The ECU 116 includes a processor 212 that receives the values from the sensor array 204. The processor 212 then filters the values from the sensor array 204 with a high-pass filter 214, and processes the values according to a program stored in a memory 216. Although the memory 216 is shown as being external to the processor 212, the memory 216 can also be internal to the processor 212. Similarly, although the high-pass filter 214 is shown being inside the processor 212, the high-pass filter 214 can also be external to the processor 212. Furthermore, the processor 212 can be a general-purpose micro-controller, a general-purpose microprocessor, a dedicated microprocessor or controller, a signal processor, an application-specific-integrated circuit (“ASIC”), or the like. In some embodiments, the control system 200 and its functions described are implemented in a combination of firmware, software, hardware, and the like. To be more specific, as illustrated in
In some embodiments, the high-pass filter 214 filters the acceleration values or signals from the motion sensors 130A and 130B. Frequency components of the acceleration signals that are above a cutoff frequency are allowed to pass through the high-pass filter 214. In some embodiments, the high-pass filter 214 has an adjustable cutoff frequency that can be varied and adjusted to the specific vehicle and requirements at hand. For example, the measured accelerations can be discretely integrated and normalized in a predetermined window to initially obtain low-pass filtered accelerations. The low-pass filtered accelerations can then be subtracted from the sensed accelerations to obtain high-pass filtered accelerations.
The filtered accelerations from the high-pass filter 214 are received at an absolute value module 220. Specifically, an absolute value of each of the filtered accelerations is obtained at the absolute value module 220. An accumulator 224 then sums or accumulates consecutive absolute values that are sensed over a period or a predetermined window of time. For example, in some embodiments, after a first filtered acceleration and a second filtered acceleration have been received at the accumulator 224, the first and the second accelerations are summed to obtain a value that can be indicative of the energy dissipated in the vehicle 100. The accumulated value generally indicates an energy envelope or the energy dissipated in the vehicle 100 during a crash. While accumulating the absolute values of the accelerations provides an indication of the energy dissipated in the vehicle, other energy determining techniques such as summing of the squares of the filtered accelerations can also be used.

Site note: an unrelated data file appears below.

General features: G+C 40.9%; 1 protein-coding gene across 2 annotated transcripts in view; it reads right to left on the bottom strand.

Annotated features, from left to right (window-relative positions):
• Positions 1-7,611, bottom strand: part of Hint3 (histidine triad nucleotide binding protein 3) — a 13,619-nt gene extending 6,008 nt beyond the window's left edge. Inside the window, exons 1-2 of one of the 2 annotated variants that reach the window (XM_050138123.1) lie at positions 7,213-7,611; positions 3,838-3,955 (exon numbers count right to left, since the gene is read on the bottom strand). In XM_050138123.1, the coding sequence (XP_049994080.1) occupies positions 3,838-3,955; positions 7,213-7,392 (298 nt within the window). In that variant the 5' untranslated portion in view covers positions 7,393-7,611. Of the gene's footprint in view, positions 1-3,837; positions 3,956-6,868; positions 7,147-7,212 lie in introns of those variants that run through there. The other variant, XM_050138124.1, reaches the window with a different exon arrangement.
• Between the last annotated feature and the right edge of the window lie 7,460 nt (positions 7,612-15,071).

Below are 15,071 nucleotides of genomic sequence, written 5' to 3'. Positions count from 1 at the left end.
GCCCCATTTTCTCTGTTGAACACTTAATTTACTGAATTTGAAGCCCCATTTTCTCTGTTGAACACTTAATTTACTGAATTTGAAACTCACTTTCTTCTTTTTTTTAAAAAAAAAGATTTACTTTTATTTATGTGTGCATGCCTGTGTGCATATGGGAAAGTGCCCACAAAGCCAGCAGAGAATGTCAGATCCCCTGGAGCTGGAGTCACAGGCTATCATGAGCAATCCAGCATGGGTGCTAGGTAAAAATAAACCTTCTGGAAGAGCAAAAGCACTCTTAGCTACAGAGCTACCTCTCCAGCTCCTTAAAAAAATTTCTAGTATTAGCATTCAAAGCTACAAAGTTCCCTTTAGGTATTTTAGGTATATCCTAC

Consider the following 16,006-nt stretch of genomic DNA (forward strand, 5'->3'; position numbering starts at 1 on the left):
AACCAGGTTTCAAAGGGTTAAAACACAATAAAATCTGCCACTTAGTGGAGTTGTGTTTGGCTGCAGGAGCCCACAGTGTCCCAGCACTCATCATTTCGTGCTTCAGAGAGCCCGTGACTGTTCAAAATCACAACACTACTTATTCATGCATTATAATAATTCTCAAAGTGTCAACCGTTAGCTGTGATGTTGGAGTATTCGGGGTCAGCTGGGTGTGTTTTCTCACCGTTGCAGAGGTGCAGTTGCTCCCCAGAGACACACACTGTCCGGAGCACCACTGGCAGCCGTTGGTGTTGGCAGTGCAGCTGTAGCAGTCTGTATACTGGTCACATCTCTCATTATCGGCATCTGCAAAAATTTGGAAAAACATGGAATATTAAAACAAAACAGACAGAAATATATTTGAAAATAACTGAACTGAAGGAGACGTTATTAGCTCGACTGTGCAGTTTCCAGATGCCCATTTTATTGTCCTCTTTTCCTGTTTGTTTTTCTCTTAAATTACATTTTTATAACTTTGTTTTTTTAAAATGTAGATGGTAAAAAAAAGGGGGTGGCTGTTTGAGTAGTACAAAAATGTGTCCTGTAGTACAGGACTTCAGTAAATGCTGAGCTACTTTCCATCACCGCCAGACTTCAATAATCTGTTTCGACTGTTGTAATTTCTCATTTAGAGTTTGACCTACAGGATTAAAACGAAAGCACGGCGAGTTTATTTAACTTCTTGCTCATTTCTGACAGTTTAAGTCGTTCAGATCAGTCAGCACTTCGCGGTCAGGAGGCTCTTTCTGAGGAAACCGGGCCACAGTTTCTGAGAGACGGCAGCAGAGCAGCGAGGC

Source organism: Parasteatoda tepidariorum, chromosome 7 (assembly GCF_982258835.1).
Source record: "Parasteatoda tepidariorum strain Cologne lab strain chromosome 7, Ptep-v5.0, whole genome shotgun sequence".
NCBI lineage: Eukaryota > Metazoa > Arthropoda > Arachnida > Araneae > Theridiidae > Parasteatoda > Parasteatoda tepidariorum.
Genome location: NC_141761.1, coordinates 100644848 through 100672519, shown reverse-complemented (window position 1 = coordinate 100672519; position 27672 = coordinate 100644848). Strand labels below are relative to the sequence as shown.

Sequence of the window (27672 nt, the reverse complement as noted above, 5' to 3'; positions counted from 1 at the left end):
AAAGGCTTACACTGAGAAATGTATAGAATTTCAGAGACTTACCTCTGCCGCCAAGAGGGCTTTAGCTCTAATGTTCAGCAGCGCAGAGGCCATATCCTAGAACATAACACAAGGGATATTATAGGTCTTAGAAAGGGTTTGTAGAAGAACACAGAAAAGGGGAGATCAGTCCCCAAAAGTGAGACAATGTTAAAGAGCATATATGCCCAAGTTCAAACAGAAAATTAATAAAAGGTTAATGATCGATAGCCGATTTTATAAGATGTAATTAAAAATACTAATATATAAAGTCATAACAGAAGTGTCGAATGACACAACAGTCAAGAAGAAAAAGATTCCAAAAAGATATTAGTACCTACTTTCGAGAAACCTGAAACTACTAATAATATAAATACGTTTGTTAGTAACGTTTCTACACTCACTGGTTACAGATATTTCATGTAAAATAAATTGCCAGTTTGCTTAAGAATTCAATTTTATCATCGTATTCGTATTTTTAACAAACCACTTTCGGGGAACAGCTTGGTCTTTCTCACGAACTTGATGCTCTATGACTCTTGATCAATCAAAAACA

A transformer 228 transforms the filtered and absolute valued accelerations from the absolute value module 220 into at least one transformed value. In some embodiments, the transformer 228 includes a quantizer 232 that samples or quantizes the conditioned accelerations with a predetermined quantization resolution. For example, in some embodiments, acceleration amounts between 0 ms−2 and 2.99 ms−2 can be sampled or quantized to obtain a transformed value of 0 ms−2 with a quantization resolution of 3 ms−2. Similarly, acceleration amounts between 3 ms−2 and 6 ms−2 can be sampled or quantized to obtain a transformed value of 3 ms−2 with the same quantization resolution. In some other embodiments, the transformer 228 includes a low-pass filter 236 that further filters the filtered accelerations to obtain a transformed value that can be indicative of the velocity of the vehicle 100.